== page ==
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Testimony of Special Education Equity for Kids in Connecticut (SEEK) To Committee on Appropriations

Andrew Feinstein Feb. 23, 2023

Chairwoman Osten, Chairwoman Walker, Ranking Members Berthel and Nuccio, members of the Committee on Appropriations,

My name is Andrew Feinstein and I am the Legislative Chair of Special Education Equity for Kids of Connecticut (SEEK). SEEK is an organization of parents, professionals, advocates and attorneys working to support the needs of students with disabilities in the state.

You are meeting today to consider the impact of the Governor’s proposed budget on elementary and secondary education. SEEK wishes to express its views.

First, SEEK is in full support of HB 5003. We are especially concerned about the lack of special education teachers and related service professionals throughout the state. Students with disabilities are not receiving the services specified in the IEP in too many instances. Compensatory education often cannot make up for the loss of the right services at the right time in a child’s life. Fulling phasing in the Education Cost Sharing formula will provide more money for districts to address their shortages, especially when ESSER and ARP funds expire.

Second, SEEK is dedicated to the reduction in out of school suspensions and expulsions. All too often, students (and especially students with disabilities) are excluded from school because there are not the resources in school to provide them with the counseling, education, and therapeutic support they need. The JJPOC has recommended expansion of in-school therapeutic supports to reduce exclusionary discipline. We support a grant program to create such therapeutic support centers in schools with high levels of exclusionary discipline and high levels of disproportionate exclusionary discipline against students with disabilities and students of color. Any such grant program must contain a strong data collection element to assess whether the program is working.

Third, school psychologists now spend most of their time conducting assessments of students with disabilities. This means that they are unavailable to provide the social emotional and counseling support students need. We propose a substantial funding increase for the Regional Education Services Centers (RESCs) so that they can hire evaluators who can, on contract with districts, reduce the evaluation load on local school districts.

Fourth, The Governor’s Education Budget Bill, HB 6662, corrects the percentage reimbursement amounts under the Excess Cost Grant. This correction certainly should be made; otherwise, the appropriated amount for excess cost reimbursement will not be spent. Still, we find it troubling that the only appropriation specifically for special education goes to fund extremely expensive out-of-district placement. Instead, we should specifically fund the indistrict special education programs serving the vast majority of students with disabilities. Special education services are badly under-resourced in most districts, particularly so in light of the explosion of behavioral incidents and in light of the new requirements for structured literacy. The Legislature has created a task force to examine special education funding in Connecticut. Perhaps their recommendations will allow the necessary funding to be added to the budget in the coming years and we can do something to put the money where it is most needed.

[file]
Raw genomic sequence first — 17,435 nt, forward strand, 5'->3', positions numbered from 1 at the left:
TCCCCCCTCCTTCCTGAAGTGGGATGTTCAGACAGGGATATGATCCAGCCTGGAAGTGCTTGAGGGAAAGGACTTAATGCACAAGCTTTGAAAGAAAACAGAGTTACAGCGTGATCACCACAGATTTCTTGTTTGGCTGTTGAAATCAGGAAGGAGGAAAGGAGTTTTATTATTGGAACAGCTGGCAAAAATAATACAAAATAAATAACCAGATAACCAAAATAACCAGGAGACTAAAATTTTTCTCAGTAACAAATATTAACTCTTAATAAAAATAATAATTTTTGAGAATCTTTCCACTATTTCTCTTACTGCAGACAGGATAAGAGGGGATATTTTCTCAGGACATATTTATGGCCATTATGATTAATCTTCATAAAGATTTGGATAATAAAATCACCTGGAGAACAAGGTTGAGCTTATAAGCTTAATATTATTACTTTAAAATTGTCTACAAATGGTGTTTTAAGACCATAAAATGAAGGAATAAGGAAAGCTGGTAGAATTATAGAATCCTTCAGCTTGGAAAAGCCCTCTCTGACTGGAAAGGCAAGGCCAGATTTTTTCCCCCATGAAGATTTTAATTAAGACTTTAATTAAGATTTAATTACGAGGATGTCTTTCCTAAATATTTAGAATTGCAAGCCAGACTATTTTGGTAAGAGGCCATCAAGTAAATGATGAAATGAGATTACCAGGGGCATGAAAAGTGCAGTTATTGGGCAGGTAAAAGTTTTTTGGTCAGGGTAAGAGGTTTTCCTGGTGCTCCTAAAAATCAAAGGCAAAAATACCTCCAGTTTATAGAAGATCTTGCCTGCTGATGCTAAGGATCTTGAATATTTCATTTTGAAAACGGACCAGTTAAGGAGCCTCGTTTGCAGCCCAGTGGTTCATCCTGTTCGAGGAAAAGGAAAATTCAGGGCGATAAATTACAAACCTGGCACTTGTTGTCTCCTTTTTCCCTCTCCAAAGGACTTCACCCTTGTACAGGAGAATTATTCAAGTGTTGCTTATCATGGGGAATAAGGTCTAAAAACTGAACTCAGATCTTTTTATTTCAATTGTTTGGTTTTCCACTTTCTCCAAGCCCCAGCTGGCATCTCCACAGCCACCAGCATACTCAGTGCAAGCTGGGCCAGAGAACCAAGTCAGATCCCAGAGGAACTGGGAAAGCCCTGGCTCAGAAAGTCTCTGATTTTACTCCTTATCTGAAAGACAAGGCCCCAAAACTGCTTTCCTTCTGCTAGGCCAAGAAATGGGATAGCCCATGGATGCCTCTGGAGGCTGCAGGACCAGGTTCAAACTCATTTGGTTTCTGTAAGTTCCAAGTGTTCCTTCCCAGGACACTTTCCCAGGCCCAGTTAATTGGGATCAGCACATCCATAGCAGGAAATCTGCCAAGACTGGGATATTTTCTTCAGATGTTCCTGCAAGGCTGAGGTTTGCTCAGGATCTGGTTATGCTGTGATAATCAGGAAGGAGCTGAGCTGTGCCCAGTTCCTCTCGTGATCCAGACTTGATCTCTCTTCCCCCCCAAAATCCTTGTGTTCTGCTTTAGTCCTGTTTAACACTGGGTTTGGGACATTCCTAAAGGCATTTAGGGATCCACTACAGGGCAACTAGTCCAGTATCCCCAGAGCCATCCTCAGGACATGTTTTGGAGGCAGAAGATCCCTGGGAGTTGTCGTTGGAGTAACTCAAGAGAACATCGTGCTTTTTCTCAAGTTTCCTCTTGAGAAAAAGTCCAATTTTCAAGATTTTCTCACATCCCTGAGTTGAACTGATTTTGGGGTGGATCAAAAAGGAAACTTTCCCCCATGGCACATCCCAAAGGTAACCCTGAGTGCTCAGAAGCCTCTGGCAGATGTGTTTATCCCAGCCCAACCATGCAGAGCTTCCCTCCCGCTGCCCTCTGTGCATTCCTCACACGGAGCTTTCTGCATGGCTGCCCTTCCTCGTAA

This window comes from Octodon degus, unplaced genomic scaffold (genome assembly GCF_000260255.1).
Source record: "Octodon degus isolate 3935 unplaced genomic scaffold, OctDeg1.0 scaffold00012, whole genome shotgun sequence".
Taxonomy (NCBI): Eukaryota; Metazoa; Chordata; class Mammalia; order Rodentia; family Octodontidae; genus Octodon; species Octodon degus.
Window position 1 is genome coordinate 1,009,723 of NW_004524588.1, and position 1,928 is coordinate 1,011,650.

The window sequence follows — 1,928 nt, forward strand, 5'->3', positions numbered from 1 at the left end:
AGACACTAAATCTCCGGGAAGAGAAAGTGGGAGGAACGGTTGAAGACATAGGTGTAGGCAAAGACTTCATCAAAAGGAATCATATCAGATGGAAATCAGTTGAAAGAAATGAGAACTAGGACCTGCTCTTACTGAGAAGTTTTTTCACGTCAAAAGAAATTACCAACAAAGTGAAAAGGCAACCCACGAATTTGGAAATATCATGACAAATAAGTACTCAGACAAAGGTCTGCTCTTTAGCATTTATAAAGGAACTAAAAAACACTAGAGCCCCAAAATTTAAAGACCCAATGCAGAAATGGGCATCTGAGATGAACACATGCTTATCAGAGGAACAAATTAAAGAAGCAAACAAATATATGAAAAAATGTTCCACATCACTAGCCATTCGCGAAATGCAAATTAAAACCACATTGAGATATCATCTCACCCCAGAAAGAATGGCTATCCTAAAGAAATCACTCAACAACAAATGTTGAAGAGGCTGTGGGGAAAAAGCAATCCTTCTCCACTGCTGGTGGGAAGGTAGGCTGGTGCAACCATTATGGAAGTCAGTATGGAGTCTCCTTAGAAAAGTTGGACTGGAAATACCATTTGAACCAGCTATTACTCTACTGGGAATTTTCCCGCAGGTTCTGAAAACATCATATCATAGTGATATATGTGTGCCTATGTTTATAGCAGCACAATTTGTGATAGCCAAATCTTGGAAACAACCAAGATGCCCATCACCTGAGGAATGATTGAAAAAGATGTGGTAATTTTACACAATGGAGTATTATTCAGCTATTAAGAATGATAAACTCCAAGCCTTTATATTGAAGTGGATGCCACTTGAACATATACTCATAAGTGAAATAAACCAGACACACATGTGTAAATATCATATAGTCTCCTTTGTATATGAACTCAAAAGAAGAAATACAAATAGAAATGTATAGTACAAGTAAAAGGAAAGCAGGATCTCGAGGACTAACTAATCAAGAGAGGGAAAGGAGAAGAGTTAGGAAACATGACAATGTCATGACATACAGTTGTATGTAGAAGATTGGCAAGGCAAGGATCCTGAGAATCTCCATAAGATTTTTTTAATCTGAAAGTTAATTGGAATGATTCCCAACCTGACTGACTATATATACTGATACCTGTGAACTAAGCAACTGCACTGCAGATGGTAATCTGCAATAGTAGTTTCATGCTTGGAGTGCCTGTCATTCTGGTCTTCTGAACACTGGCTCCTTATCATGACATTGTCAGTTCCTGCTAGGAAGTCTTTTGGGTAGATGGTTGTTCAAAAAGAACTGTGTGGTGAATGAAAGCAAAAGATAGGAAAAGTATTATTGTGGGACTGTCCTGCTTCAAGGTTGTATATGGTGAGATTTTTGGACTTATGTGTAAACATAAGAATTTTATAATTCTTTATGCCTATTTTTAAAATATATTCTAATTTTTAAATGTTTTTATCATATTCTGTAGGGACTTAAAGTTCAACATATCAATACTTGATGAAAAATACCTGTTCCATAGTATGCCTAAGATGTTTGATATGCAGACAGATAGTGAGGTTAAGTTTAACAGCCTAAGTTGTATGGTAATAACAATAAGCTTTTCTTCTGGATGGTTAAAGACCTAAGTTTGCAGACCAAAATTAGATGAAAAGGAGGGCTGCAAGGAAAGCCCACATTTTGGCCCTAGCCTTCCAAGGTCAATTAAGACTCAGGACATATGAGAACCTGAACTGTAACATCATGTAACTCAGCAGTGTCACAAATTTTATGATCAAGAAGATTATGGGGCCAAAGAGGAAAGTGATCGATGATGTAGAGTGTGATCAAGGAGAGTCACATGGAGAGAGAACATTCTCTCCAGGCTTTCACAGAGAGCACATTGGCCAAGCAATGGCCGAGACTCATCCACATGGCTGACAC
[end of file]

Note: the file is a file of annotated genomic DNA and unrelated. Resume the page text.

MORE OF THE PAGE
Fifth, the federal Individuals with Disabilities Education Act (IDEA) requires Connecticut to provide a free appropriate public education for students with disabilities and further requires that the State to enforce the law and ensure that each local school district meets its legal obligation. To fulfill this obligation, the state gets a substantial sum of federal funds. Sadly, SDE does little to meet Connecticut’s responsibility to the federal government. Almost all IDEA enforcement occurs when parents challenge school districts through the dispute resolution processes available. This results in a widened equity gap as parents with the resources to do so can fund private actions, while parents of limited means cannot. SDE receives complaints, but when SDE makes a determination, the result is applicable only to the complainant and the school district. To live up to its promise, SDE should be auditing, investigating, doing site visits, reviewing random IEPs, interviewing providers and parents, and ensuring that complaint results are publicized and applied to all districts. Unfortunately, SDE lacks both the staff and the will to do so. Notably, SDE’s lack of staff is due in part to actions of the Office of Management and Budget which has denied SDE the authority to create staff positions authorized by the Legislature and has slow walked the merit selection process for those positions that exist. This Committee needs to assert itself and demand that SDE is staffed to do the job it is legally obligated to perform.

We thank you for the opportunity to testify. I am happy to answer any questions and SEEK wants to continue to work with this Committee.